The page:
Q&A With Photographer Milos Nejezchleb
The Glorious team speak to the award-winning photographer Milos Nejezchleb about his fascination with the symmetry and grace of women’s sport
Photography by Milos Nejezchleb
When perusing Milos Nejezchleb’s portfolio of work, it’s hard to believe the photographer first picked up a camera just ten years ago. Presenting an almost obsessive use of symmetry in surreal settings, from eerie desserts to drizzly car parks, it’s his flair for jarring contrasts and alien-like figures that won the Czech photographer the title of Fine Art Photographer of the Year 2021. As a leading name who is putting a unique stamp on women’s sport, we had to hear more:
Glorious: In 2021 you won the Fine Art Photographer of the Year. What did the award mean to you and has it opened up new opportunities?
Milos Nejezchleb: I had news that I was one of the winners, but it wasn’t until the last minute that I knew that I was the overall winner, so I was very happy after the announcement. Afterwards, I received a lot of media asking for an interview and I also noticed an increased interest in selling my photos. However, the impact of such an award is long-term. It is a prestigious award.
Glorious: I know you are responsible for the entire image – not only photography but also art direction, styling, props, etc. Please talk us through your creative process, from your initial idea to execution.
Milos Nejezchleb: For each project, the path is different. What matters is the first trigger of the idea, which is very often a location. As soon as I get an idea, I always make a note of it and return to it later. If it still looks just as good, preparations begin. Gradually, I look for the right faces, clothes and props, then I start planning the whole process. Sometimes it takes up to six months. Over 20 people worked on the last project in two locations. It was quite laborious to plan everything in advance.
Glorious: Do you come from a creative background? I know you only picked up a camera in 2011, what were you doing before being a photographer? How did a previous career prepare you for your new profession in photography?
Milos Nejezchleb: I don’t come from an artistic family. One of my uncles was a painter, but apart from that I’m a little out of line. I bought my first camera in 2011 and found out that I could transfer my thoughts and ideas to photography. I couldn’t sing, draw or make sculptures, but suddenly I found a way of expression which allowed me to convert my ideas and imagination into something real – using a camera. It was a wonderful feeling and I knew it would engulf me forever. At that time I was working as a manager. I was in contact with many people everyday, working long hours, and maybe that’s why I found a certain escape in photography. Escape from being busy to find peace, rest and creation.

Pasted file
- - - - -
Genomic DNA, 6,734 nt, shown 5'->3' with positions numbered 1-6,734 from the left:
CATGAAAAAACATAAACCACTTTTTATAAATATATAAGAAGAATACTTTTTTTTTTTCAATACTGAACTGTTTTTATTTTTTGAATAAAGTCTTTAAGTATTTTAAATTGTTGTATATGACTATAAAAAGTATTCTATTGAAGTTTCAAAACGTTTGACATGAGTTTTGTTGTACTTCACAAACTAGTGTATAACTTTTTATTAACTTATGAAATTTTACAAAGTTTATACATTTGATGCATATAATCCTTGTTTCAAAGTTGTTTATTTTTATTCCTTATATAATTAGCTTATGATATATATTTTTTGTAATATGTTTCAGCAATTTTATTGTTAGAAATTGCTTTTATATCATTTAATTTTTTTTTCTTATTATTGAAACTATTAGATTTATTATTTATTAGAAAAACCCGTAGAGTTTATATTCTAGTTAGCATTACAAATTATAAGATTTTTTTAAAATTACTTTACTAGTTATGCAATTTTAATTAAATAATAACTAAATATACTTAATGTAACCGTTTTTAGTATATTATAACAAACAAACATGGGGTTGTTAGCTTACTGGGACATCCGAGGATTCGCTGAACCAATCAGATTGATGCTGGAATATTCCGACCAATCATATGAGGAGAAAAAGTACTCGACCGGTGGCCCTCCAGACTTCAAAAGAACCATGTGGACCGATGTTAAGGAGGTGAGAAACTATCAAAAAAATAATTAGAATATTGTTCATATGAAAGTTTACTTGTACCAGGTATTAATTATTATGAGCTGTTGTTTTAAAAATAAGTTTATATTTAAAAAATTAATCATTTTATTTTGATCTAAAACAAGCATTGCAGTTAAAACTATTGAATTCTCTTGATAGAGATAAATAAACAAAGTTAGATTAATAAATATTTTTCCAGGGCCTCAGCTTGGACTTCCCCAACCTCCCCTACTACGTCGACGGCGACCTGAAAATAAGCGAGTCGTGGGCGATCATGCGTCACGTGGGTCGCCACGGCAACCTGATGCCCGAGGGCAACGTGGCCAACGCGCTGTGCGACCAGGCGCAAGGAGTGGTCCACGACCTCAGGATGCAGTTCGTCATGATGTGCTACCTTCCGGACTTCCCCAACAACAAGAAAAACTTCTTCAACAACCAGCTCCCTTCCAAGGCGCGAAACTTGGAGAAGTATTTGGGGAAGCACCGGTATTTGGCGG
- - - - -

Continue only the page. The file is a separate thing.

Glorious: We read that you draw a lot of inspiration from surrealism. Are there any works or artists in particular that have inspired you?
Milos Nejezchleb: Actually no, I don’t have any great role models to look up to. But I’m fascinated by the atmosphere of surrealism. Mysterious, dreamlike, strange elements appeal to me.
Glorious: We love your work that features gymnasts. We like the symmetry, movement, grace and core strength that you manage to capture. Why have you taken so many pictures of gymnasts? Is it a sport you’re interested in?
Milos Nejezchleb: I see a lot of elegance and beauty in sports in general, but even more so in women’s sports and gymnastics specifically. I love the symmetry, purity and grace. That’s why I asked gymnasts to pose in some of the chosen locations. I also love racquet sports, such as tennis, badminton and squash – these are ideal inspirations for new ideas.